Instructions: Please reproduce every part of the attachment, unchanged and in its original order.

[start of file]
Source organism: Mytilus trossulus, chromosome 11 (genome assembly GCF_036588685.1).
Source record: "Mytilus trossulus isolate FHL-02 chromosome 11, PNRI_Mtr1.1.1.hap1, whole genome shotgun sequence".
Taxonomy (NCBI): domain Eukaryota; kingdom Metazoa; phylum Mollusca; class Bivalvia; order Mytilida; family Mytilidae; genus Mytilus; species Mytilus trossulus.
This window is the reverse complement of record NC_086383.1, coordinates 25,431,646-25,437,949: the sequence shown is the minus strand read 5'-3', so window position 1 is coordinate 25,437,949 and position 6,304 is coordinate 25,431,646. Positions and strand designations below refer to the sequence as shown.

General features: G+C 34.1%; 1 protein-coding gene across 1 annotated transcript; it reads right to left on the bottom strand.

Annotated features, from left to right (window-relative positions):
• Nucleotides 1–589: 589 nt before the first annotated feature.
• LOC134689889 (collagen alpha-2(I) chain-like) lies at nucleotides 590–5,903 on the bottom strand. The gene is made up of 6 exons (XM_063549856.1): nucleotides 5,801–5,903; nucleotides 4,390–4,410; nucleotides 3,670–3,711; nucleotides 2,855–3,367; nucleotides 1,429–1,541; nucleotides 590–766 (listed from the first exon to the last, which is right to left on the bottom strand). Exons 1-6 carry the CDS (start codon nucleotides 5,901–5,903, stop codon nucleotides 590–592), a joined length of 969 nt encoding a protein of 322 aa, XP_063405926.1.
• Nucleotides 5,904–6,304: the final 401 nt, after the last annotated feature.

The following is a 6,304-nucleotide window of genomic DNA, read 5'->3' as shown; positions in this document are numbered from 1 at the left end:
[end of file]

Source organism: Mytilus trossulus, chromosome 11 (genome assembly GCF_036588685.1).
Source record: "Mytilus trossulus isolate FHL-02 chromosome 11, PNRI_Mtr1.1.1.hap1, whole genome shotgun sequence".
Taxonomy (NCBI): domain Eukaryota; kingdom Metazoa; phylum Mollusca; class Bivalvia; order Mytilida; family Mytilidae; genus Mytilus; species Mytilus trossulus.
This window is the reverse complement of record NC_086383.1, coordinates 25,431,646-25,437,949: the sequence shown is the minus strand read 5'-3', so window position 1 is coordinate 25,437,949 and position 6,304 is coordinate 25,431,646. Positions and strand designations below refer to the sequence as shown.

General features: G+C 34.1%; 1 protein-coding gene across 1 annotated transcript; it reads right to left on the bottom strand.

Annotated features, from left to right (window-relative positions):
• Nucleotides 1–589: 589 nt before the first annotated feature.
• LOC134689889 (collagen alpha-2(I) chain-like) lies at nucleotides 590–5,903 on the bottom strand. The gene is made up of 6 exons (XM_063549856.1): nucleotides 5,801–5,903; nucleotides 4,390–4,410; nucleotides 3,670–3,711; nucleotides 2,855–3,367; nucleotides 1,429–1,541; nucleotides 590–766 (listed from the first exon to the last, which is right to left on the bottom strand). Exons 1-6 carry the CDS (start codon nucleotides 5,901–5,903, stop codon nucleotides 590–592), a joined length of 969 nt encoding a protein of 322 aa, XP_063405926.1.
• Nucleotides 5,904–6,304: the final 401 nt, after the last annotated feature.

The following is a 6,304-nucleotide window of genomic DNA, read 5'->3' as shown; positions in this document are numbered from 1 at the left end: